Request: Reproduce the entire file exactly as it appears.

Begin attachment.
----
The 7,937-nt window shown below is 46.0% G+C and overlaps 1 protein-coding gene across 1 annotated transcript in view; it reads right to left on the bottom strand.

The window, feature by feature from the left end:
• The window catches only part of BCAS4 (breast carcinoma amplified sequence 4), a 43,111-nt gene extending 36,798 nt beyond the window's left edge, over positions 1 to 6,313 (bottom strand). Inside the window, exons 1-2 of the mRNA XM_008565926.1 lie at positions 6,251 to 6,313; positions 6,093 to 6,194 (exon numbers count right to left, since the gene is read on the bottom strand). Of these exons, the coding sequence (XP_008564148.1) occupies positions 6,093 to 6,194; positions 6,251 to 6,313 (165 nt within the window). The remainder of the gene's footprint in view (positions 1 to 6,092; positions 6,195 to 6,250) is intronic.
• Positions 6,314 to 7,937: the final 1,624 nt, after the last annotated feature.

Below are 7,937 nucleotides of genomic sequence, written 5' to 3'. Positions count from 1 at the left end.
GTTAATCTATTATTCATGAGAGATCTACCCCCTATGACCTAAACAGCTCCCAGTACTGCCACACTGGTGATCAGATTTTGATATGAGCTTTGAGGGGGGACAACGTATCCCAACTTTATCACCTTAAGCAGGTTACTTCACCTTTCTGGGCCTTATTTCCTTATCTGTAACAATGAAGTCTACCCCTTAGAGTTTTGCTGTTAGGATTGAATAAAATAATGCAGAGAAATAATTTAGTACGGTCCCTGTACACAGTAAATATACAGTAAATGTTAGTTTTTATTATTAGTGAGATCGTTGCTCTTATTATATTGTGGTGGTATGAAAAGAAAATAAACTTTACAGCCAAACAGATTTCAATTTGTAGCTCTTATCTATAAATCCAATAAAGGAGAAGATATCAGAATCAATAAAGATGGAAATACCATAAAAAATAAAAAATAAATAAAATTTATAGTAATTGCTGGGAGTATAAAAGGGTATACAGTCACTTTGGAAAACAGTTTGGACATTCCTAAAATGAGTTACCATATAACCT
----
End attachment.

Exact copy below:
The 7,937-nt window shown below is 46.0% G+C and overlaps 1 protein-coding gene across 1 annotated transcript in view; it reads right to left on the bottom strand.

The window, feature by feature from the left end:
• The window catches only part of BCAS4 (breast carcinoma amplified sequence 4), a 43,111-nt gene extending 36,798 nt beyond the window's left edge, over positions 1 to 6,313 (bottom strand). Inside the window, exons 1-2 of the mRNA XM_008565926.1 lie at positions 6,251 to 6,313; positions 6,093 to 6,194 (exon numbers count right to left, since the gene is read on the bottom strand). Of these exons, the coding sequence (XP_008564148.1) occupies positions 6,093 to 6,194; positions 6,251 to 6,313 (165 nt within the window). The remainder of the gene's footprint in view (positions 1 to 6,092; positions 6,195 to 6,250) is intronic.
• Positions 6,314 to 7,937: the final 1,624 nt, after the last annotated feature.

Below are 7,937 nucleotides of genomic sequence, written 5' to 3'. Positions count from 1 at the left end.
GTTAATCTATTATTCATGAGAGATCTACCCCCTATGACCTAAACAGCTCCCAGTACTGCCACACTGGTGATCAGATTTTGATATGAGCTTTGAGGGGGGACAACGTATCCCAACTTTATCACCTTAAGCAGGTTACTTCACCTTTCTGGGCCTTATTTCCTTATCTGTAACAATGAAGTCTACCCCTTAGAGTTTTGCTGTTAGGATTGAATAAAATAATGCAGAGAAATAATTTAGTACGGTCCCTGTACACAGTAAATATACAGTAAATGTTAGTTTTTATTATTAGTGAGATCGTTGCTCTTATTATATTGTGGTGGTATGAAAAGAAAATAAACTTTACAGCCAAACAGATTTCAATTTGTAGCTCTTATCTATAAATCCAATAAAGGAGAAGATATCAGAATCAATAAAGATGGAAATACCATAAAAAATAAAAAATAAATAAAATTTATAGTAATTGCTGGGAGTATAAAAGGGTATACAGTCACTTTGGAAAACAGTTTGGACATTCCTAAAATGAGTTACCATATAACCT